Richard Pears pulled one back for Willand on the hour but five minutes later substitute Tom Jacobs, who had only just come on, made the game safe and sealed a 3-1 home win.
When Clevedon came out of the hat first again in the third qualifying round supporters began to think the luck of the draw might be with the team.
The draw pitted them against the winners of a replay between Nationwide Conference South side Bognor Regis Town or fellow Southern Premier Division side Hitchin Town.
Hitchin would produce a surprise 1-0 win on the South Coast and hopes rose again as both teams were in mid-table, with The Canaries one point better off than Clevedon.
Unfortunately, things didn’t go to plan and Clevedon were punished for a slow start, with Dan French giving the visitors a ninth-minute lead.
It took another Hapgood penalty just after half-time to rescue the game and with no further goals, it presented Clevedon with another long Tuesday night trip for the replay.
Hitchin were now clearly the favourites but what an epic it turned out to be with Clevedon having to overcome considerable adversity to progress.
First, they lost Danny Haines to an early injury, replaced by Pete Sheppard, then they took the lead on 40 minutes when a Billy Clark header from a corner was ruled just to have crossed the line.
On 78 minutes Hitchin equalised with a David Deeney penalty, but even worse for Clevedon Geraint Bater was sent off for disputing the decision.
And just after that Rob Scott was also given his marching orders to leave Clevedon with just nine men.
They managed to hang on to take the tie into extra time and amazingly took the lead through Leon Hapgood in the 110th minute, which looked as if that would be enough.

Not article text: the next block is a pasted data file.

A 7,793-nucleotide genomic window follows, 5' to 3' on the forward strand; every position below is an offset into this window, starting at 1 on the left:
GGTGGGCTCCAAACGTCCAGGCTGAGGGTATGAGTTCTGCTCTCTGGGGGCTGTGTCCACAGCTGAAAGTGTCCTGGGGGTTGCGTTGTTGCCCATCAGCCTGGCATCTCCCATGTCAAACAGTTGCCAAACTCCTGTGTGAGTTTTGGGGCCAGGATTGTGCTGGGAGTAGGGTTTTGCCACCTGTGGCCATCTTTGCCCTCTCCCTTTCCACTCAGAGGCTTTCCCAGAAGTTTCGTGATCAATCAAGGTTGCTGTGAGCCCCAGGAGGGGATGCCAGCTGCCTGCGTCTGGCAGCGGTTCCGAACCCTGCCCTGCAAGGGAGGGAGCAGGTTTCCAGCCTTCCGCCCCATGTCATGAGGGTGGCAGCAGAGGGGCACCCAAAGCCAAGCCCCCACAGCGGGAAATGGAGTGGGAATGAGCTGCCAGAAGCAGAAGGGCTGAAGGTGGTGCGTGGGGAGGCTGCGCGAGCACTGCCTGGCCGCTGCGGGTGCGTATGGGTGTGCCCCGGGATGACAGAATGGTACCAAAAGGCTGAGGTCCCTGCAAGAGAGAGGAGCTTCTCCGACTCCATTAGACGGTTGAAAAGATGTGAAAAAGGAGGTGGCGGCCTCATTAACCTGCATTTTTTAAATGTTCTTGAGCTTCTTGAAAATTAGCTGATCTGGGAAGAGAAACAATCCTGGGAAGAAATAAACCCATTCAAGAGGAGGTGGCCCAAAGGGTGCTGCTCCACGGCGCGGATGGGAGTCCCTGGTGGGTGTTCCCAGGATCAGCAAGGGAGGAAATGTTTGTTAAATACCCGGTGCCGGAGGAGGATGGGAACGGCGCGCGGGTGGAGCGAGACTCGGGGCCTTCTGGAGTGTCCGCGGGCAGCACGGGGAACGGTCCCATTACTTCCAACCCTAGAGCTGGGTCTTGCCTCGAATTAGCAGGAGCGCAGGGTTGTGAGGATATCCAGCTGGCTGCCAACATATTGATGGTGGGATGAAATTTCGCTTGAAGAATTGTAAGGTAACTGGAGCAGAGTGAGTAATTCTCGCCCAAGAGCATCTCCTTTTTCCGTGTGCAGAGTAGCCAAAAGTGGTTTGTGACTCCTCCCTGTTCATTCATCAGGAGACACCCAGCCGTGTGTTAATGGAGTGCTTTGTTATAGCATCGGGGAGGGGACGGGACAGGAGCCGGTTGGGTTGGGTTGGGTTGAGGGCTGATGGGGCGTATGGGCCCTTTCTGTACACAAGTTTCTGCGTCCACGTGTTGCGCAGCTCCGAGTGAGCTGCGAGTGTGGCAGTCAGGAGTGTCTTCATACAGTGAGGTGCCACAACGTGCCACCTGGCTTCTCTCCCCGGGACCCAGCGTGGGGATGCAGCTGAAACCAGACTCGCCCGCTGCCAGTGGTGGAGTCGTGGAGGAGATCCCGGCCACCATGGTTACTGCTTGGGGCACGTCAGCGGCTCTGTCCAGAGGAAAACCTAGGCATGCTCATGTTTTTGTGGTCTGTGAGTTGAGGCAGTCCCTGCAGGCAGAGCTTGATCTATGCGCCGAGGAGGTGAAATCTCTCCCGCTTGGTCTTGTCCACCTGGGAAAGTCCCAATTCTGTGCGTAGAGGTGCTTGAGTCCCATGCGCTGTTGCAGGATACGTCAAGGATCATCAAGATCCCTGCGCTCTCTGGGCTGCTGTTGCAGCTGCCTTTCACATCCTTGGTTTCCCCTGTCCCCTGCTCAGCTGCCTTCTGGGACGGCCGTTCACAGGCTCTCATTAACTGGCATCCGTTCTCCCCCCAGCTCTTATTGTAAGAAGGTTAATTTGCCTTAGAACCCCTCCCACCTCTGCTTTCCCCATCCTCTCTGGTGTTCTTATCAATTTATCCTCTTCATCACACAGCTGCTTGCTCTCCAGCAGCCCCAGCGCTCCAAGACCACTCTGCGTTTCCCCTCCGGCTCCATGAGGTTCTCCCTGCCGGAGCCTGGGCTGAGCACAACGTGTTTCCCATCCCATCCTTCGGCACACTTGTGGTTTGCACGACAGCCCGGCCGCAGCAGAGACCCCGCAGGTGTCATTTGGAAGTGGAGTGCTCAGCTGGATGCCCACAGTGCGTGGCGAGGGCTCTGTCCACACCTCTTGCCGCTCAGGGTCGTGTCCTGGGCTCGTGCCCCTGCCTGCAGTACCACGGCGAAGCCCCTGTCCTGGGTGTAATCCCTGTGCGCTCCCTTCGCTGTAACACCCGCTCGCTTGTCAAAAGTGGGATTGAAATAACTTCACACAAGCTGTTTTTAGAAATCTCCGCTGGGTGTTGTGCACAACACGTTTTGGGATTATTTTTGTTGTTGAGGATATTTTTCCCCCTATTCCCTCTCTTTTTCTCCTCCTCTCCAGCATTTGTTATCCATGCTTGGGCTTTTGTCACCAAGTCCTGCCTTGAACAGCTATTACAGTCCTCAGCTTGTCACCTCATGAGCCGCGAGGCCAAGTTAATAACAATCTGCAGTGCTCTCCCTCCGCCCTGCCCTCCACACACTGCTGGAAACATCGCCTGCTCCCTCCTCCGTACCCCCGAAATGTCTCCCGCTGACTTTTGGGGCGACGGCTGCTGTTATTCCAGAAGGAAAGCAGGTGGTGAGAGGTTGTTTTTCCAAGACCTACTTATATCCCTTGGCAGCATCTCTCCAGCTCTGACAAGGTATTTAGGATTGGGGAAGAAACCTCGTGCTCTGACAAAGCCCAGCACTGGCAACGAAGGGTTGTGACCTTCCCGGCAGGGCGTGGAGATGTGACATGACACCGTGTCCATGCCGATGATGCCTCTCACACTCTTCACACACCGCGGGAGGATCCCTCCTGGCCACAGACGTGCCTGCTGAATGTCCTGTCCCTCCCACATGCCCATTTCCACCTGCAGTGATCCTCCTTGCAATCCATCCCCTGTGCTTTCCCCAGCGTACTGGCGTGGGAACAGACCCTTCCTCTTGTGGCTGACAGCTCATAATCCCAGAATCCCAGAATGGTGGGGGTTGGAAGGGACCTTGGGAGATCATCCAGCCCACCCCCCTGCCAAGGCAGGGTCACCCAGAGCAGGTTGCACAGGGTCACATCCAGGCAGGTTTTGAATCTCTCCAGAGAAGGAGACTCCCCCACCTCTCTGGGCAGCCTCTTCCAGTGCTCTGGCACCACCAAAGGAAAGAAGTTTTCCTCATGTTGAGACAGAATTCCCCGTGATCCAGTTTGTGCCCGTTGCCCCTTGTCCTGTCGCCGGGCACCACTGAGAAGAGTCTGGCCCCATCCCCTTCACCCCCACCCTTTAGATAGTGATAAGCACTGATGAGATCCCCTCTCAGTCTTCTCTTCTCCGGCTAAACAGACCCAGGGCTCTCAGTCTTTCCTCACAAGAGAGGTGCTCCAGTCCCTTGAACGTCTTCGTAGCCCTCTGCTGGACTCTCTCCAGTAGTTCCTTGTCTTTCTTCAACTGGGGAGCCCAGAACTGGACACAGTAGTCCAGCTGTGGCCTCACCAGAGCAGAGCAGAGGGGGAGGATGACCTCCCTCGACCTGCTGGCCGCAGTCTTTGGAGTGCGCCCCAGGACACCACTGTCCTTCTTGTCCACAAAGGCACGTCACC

But 20 seconds from the end Glen Lamacraft converted a cross to make it 2-2 on the night to take the tie into a penalty shootout and almost break Clevedon’s hearts knowing how close they had been to victory.
But, Phil Bater’s side dug in during the shootout and it was keeper Danny Greaves' turn to shine, saving the hosts first penalty and then another whilst Jack Pitcher, Matt Rawlins, who was brought on right at the end just to take a penalty, Tom Jacobs and Hapgood all converted to give The Seasiders a quite unbelievable 4-3 win on penalties and move in the fourth qualifying round for the first time in their history.
This time the luck of the draw deserted Clevedon and if they were going to make further history, they would have to overcome another long journey and Nationwide Conference South opponents Welling United, who were riding high in fifth place in their league.
A closure on the M25 meant the team and supporters endured an horrendous and nail-biting journey to Kent, but in retrospect this may have helped calm any nerves in the camp because on arrival at Park View it was straight into preparations for the game.
Clark opened the scoring after three minutes when he controlled Kris Wincombe’s long cross before smashing it past Jamie Turner.